Last night's Corny Cornbread square on the side becomes this morning's main event, It's Better than Ham and Cheese on English. (x 1.25) Sliced in half horizontally, toasted, slathered with mayo lite and piled with slices of Danish ham and Havarti with dill, another delicious recipe for the Cold Turkey Cookbook. 279 calories. We devoured it hungrily in solidarity with the politically incorrect Danes, whose stalwart stand for freedom of speech in the Cartoon Wars continues to put them in harm's way, as PajamasXpress blogger Flemming Rose, editor of the paper that first published the Mohammed cartoons, explains today in "Al-Qaeda Comes to Demark."
"Political correctness is the signature cultural statement of the ruling elites, undermining their moral authority and driving a wedge between them and the working class far more effectively than any right-wing demagogue could hope for," writes Boston political reporter Jon Keller in "The Bluest State," reviewed by Guy Darst in Opinion Journal:
He argues that, although Massachusetts does not suffer alone from its notorious affection for liberalism, it is the incubator for "Massachusetts viruses" that infect the national Democratic Party. The viruses come in many forms: "addiction to tax revenues and a raging edifice complex couched in disrespect to wage earners; phony identity politics without real results for women and minorities; reflexive anti-Americanism in foreign affairs; vain indulgence in obnoxious political correctness; self-serving featherbedding; NIMBYism; authoritarian distortion of the balance of governmental power, all simmered in a broth of hypocritical paternalism."
Keller's "vain indulgence in obnoxious political correctness" -- not to mention his "broth of hypocritical paternalism" -- were on steroids in the Duke rape hoax, as Abigail Thernstrom writes in an Opinion Journal review of a new book by Stuart Taylor Jr. and KC Johnson, "Until Proven Innocent":
"Until Proven Innocent" is a stunning book. It recounts the Duke lacrosse case in fascinating detail and offers, along the way, a damning portrait of the institutions -- legal, educational and journalistic -- that do so much to shape contemporary American culture. Messrs. Taylor and Johnson make it clear that the Duke affair -- the rabid prosecution, the skewed commentary, the distorted media storyline -- was not some odd, outlier incident but the product of an elite culture's most treasured assumptions about American life, not least about America's supposed racial divide.
Political correctness seems particularly prone to unleashing our species' darkest, totalitarian impulses. The hysteria was of medieval proportions.
Houston Baker, a noted professor of English, called the lacrosse players "white, violent, drunken men veritably given license to rape," men who could "claim innocence . . . safe under the cover of silent whiteness." Protesters on campus and in the city itself waved "castrate" banners, put up "wanted" posters and threatened the physical safety of the lacrosse players . . .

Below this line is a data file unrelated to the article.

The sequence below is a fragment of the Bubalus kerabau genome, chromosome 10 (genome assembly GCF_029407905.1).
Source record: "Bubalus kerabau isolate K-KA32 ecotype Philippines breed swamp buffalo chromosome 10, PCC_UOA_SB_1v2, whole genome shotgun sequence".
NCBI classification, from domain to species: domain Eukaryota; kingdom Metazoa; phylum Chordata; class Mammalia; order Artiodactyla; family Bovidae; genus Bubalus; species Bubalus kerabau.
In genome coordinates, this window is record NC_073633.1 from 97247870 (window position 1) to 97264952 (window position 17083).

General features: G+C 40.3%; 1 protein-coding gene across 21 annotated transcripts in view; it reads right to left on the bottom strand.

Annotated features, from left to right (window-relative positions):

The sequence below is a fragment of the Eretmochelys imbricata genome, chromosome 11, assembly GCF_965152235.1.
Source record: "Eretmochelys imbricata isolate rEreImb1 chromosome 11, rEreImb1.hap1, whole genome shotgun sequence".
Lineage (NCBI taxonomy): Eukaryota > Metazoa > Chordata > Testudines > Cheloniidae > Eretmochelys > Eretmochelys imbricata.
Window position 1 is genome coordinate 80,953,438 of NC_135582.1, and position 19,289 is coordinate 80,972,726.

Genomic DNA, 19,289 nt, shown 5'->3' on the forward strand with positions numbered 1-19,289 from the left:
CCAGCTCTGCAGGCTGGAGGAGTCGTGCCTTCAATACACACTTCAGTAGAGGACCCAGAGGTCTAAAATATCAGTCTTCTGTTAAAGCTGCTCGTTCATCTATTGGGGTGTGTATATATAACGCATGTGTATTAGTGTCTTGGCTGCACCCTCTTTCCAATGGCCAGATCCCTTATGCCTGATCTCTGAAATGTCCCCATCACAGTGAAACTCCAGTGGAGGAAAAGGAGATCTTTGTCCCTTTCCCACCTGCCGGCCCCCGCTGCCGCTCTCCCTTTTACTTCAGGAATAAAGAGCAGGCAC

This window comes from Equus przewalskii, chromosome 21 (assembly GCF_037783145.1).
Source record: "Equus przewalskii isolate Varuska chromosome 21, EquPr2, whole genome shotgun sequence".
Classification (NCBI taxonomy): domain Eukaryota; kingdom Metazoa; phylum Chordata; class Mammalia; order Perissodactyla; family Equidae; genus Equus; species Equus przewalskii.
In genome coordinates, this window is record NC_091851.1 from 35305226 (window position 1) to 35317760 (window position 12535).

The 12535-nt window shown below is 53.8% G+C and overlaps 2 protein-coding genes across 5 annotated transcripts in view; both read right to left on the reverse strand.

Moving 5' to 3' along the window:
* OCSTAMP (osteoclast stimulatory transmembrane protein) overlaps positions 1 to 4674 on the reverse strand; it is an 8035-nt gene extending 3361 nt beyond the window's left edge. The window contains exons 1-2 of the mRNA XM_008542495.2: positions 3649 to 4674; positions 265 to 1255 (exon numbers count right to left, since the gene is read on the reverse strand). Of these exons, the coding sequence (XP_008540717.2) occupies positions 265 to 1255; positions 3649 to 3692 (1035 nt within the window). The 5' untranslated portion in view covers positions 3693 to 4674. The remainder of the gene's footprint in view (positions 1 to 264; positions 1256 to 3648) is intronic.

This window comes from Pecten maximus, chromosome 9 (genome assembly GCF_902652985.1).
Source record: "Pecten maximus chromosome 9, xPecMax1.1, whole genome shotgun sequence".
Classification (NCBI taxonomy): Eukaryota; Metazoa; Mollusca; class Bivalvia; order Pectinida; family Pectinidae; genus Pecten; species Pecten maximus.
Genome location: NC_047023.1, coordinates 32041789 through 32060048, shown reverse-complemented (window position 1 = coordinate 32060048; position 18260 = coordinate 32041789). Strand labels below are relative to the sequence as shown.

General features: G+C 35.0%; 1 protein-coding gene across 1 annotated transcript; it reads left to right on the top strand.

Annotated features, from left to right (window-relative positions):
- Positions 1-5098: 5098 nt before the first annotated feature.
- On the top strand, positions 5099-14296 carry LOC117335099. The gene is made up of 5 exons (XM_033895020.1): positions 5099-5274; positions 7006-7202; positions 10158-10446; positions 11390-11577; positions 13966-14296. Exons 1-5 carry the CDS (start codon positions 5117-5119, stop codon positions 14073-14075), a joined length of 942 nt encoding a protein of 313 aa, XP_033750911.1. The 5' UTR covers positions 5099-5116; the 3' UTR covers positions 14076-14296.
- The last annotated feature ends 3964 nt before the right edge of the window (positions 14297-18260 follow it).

The New York Times' coverage was particularly egregious, as Messrs. Taylor and Johnson vividly show. It ran dozens of prominent stories and "analysis" articles trying to plumb the pathologies of the lacrosse players and of a campus culture that allowed swaggering white males to prey on poor, defenseless young black women. As one shrewd Times alumnus later wrote: "You couldn't invent a story so precisely tuned to the outrage frequency of the modern, metropolitan, bien pensant journalist." Such Nifong allies -- unlike the district attorney himself -- paid no price for their shocking indifference to the truth.
Back to "The Bluest State" reviewer Darst:
Mr. Keller does a fine job of cataloging the "politically unappealing traits" -- such as aloofness, arrogance, entitlement, condescension and hypocrisy -- that beset the bluest of blue-state politicians, but he does not try to investigate the traits' origins. For that, he might have taken a look at the "Sociology of the Intellectual" section of Joseph Schumpeter's great 1942 work, "Capitalism, Socialism and Democracy." Schumpeter believed that capitalism was the only system that produced the seeds of its own destruction by nurturing intellectuals, a class thick on the ground in Massachusetts.
Yes, but fortunately there are bloggers like the members of our sub rosa group behind enemy lines here in Taxachusetts who are on the case. Speaking of which, Richard Landes of Augean Stables emails promulgating a petition for the release of the unedited al-Durah video tapes. Sol of Solomonia explains, quoting his friend Yaacov of Breath of the Beast:
Before the Pope's remarks, before Gaza Beach, before the Mohammed cartoons there was Muhammad al-Durah, the 12-year-old boy the allegation of whose death was one of the first triumphs of the Islamo-rage-aholic/Pallywood/humiliation-a-thon that has sucked in and manipulated the Western Media.
Richard Landes of Second Draft and Augean Stables who, many of you know, is a pioneer debunker of media complicity in the Arab/Islamist/Palestinian offensive of misrepresented and staged news, has refocused attention on this prototypical travesty with a new effort to try to get France2 to release all of their video tapes from that fateful day's activities.
We encourage our readers to sign the petition. Let's make sure that the perpetrators of al-Durah -- unlike Nifong's useful media idiots in the Duke rape case -- WILL pay a price for their indifference to the truth.